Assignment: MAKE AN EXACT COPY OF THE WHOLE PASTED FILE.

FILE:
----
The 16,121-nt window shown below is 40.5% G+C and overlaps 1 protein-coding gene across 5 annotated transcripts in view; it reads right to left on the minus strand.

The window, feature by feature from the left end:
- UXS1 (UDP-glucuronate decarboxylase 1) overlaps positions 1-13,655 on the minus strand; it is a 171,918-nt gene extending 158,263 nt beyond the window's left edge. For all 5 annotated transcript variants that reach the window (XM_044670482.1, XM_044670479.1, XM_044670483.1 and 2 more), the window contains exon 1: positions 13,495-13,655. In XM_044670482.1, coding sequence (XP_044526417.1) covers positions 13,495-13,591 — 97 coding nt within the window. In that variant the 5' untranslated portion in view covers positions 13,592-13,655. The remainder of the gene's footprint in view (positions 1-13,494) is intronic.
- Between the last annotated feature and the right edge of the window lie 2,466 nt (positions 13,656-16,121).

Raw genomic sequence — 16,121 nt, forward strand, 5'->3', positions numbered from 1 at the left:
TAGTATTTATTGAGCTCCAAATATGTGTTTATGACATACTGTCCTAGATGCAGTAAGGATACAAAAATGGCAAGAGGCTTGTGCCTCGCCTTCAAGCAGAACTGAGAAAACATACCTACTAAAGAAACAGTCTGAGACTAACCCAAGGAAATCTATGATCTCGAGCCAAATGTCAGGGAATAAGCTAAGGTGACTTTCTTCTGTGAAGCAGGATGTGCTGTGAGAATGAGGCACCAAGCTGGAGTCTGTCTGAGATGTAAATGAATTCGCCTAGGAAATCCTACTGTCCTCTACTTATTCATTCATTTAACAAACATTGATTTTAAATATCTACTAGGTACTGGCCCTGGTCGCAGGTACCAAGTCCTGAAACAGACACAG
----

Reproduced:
The 16,121-nt window shown below is 40.5% G+C and overlaps 1 protein-coding gene across 5 annotated transcripts in view; it reads right to left on the minus strand.

The window, feature by feature from the left end:
- UXS1 (UDP-glucuronate decarboxylase 1) overlaps positions 1-13,655 on the minus strand; it is a 171,918-nt gene extending 158,263 nt beyond the window's left edge. For all 5 annotated transcript variants that reach the window (XM_044670482.1, XM_044670479.1, XM_044670483.1 and 2 more), the window contains exon 1: positions 13,495-13,655. In XM_044670482.1, coding sequence (XP_044526417.1) covers positions 13,495-13,591 — 97 coding nt within the window. In that variant the 5' untranslated portion in view covers positions 13,592-13,655. The remainder of the gene's footprint in view (positions 1-13,494) is intronic.
- Between the last annotated feature and the right edge of the window lie 2,466 nt (positions 13,656-16,121).

Raw genomic sequence — 16,121 nt, forward strand, 5'->3', positions numbered from 1 at the left:
TAGTATTTATTGAGCTCCAAATATGTGTTTATGACATACTGTCCTAGATGCAGTAAGGATACAAAAATGGCAAGAGGCTTGTGCCTCGCCTTCAAGCAGAACTGAGAAAACATACCTACTAAAGAAACAGTCTGAGACTAACCCAAGGAAATCTATGATCTCGAGCCAAATGTCAGGGAATAAGCTAAGGTGACTTTCTTCTGTGAAGCAGGATGTGCTGTGAGAATGAGGCACCAAGCTGGAGTCTGTCTGAGATGTAAATGAATTCGCCTAGGAAATCCTACTGTCCTCTACTTATTCATTCATTTAACAAACATTGATTTTAAATATCTACTAGGTACTGGCCCTGGTCGCAGGTACCAAGTCCTGAAACAGACACAG